Friday November 27, 2015

Who Owns Ancient Art? Part 2

The Parthenon Marbles were removed from Greece by the British in the early 1800s. Greece has continually called for their repatriation, though there is no international authority that can enforce it.

The Parthenon Marbles were removed from Greece by the British in the early 1800s. Greece has continually called for their repatriation, though there is no international authority that can enforce it. (© Andrew Dunn/Wikipedia)

Listen to Full Episode 53:59

When the the Taliban and ISIS destroy ancient artifacts, the world responds with outrage. But where should that outrage lead: taking ancient art out of the country of origin? Or would that amount to what some have called neo-colonialism and cultural genocide? Just who owns ancient art? That's the central question that Paul Kennedy explores in this two-part series, produced by contributor Anik See. In this episode, possible solutions to these age-old problems. **This episode originally aired June 19, 2015.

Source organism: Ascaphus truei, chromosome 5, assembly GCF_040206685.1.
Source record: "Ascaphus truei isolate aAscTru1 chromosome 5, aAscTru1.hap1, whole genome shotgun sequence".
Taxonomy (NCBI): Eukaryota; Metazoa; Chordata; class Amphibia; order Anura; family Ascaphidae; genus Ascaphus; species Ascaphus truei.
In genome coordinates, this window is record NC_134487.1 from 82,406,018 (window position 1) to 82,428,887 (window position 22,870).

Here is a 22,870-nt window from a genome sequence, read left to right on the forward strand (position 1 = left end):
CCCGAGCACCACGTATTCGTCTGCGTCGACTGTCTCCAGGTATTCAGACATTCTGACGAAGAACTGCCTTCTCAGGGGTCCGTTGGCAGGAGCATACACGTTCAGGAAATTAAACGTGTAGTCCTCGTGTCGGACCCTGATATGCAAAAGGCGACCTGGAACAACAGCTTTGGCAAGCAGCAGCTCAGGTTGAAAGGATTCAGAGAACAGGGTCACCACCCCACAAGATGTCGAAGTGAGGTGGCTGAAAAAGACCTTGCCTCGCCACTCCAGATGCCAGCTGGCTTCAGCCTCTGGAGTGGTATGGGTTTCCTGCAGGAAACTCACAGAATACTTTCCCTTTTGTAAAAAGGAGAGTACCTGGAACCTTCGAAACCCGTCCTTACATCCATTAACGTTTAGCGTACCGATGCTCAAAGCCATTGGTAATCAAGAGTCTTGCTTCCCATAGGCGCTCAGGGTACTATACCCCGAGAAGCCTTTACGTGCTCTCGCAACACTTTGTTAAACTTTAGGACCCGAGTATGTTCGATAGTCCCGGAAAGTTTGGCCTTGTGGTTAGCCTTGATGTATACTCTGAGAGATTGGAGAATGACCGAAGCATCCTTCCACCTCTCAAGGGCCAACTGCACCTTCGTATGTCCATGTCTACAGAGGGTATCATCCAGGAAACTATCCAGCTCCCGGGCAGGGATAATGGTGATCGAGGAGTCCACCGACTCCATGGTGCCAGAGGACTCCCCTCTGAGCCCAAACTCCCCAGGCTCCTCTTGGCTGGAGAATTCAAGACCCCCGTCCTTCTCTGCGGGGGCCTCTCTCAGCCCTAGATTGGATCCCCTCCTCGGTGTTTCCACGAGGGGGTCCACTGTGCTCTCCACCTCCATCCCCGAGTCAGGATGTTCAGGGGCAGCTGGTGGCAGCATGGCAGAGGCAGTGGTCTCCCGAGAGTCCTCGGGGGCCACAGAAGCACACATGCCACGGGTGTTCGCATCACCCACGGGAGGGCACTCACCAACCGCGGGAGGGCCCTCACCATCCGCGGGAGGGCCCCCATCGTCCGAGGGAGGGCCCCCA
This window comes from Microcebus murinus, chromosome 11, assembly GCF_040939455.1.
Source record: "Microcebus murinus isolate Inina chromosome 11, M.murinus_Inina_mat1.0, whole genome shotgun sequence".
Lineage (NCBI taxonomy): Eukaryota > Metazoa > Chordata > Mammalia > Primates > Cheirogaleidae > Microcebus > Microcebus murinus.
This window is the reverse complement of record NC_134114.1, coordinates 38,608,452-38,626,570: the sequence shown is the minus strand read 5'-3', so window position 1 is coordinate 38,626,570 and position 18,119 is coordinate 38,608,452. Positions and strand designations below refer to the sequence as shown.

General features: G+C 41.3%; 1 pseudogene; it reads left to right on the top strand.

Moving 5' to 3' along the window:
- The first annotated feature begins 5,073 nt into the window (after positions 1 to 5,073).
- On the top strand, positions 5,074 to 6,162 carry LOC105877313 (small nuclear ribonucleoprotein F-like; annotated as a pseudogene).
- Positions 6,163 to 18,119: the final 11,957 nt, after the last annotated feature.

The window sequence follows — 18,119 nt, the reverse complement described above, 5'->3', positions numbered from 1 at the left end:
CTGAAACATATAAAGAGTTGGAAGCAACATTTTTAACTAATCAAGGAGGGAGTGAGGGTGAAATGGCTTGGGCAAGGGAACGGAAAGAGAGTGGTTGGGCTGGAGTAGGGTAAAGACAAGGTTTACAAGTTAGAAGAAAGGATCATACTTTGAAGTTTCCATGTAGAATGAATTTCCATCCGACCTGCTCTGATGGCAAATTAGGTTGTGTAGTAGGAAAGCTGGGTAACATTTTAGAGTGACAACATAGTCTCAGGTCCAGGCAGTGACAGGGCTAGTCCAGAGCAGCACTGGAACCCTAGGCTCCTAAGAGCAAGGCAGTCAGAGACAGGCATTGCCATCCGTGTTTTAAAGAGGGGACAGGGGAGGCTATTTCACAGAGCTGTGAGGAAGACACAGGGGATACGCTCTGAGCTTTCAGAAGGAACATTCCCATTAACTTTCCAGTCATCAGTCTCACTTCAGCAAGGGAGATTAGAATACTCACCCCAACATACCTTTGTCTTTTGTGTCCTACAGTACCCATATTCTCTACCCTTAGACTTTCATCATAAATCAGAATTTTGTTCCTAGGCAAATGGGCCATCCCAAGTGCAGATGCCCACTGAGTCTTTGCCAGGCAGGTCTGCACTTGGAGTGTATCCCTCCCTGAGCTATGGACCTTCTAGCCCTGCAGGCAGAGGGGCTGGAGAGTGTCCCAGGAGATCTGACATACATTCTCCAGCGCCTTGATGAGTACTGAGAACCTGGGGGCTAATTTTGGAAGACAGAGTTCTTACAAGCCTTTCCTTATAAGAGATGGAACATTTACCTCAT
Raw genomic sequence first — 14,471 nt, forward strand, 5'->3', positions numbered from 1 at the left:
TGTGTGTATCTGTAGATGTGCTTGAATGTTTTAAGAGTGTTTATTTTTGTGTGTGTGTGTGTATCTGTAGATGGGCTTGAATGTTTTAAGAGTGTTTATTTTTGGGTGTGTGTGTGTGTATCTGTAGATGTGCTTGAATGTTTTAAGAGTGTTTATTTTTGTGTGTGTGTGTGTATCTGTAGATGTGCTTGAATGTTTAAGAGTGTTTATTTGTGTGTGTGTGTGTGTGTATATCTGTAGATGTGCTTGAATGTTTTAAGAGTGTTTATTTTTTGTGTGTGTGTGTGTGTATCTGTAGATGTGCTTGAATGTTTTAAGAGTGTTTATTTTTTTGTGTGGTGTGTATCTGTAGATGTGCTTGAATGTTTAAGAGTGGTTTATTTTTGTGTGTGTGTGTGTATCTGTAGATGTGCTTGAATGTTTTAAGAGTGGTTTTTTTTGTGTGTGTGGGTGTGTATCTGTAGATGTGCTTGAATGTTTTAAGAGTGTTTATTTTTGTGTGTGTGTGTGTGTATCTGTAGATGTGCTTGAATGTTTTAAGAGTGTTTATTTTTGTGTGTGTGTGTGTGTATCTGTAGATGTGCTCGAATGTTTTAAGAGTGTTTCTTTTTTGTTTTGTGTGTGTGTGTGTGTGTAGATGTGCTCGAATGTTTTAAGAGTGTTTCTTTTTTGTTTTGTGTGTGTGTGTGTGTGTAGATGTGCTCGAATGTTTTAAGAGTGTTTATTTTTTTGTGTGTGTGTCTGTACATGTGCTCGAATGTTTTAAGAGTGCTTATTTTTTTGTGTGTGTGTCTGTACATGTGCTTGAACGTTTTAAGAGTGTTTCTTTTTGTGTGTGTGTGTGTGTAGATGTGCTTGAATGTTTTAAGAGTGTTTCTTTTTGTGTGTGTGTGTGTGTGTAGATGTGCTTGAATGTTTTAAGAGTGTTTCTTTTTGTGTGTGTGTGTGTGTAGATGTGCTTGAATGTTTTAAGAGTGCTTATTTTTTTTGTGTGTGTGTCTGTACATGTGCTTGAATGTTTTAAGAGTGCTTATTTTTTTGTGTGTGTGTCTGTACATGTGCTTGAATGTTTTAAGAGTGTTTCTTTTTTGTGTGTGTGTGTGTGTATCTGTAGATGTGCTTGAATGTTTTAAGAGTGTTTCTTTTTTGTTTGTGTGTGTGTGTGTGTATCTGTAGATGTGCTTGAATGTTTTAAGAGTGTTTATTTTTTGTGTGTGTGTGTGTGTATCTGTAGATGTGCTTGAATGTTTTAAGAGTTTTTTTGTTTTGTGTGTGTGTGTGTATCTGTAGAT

Participants in the program:

James Cuno is President and CEO of the J. Paul Getty Trust, and former director at the Harvard Art Museums, the Courtauld Institute and the Art Institute of Chicago. He believes the concept of partage may prove indispensable.

Nika Collison is a member of the Haida Nation, and curator at the Haida Gwaii Museum. She works with her community and other museums to repatriate Haida ancestral remains and cultural treasures, striking a balance between culture and education.
 

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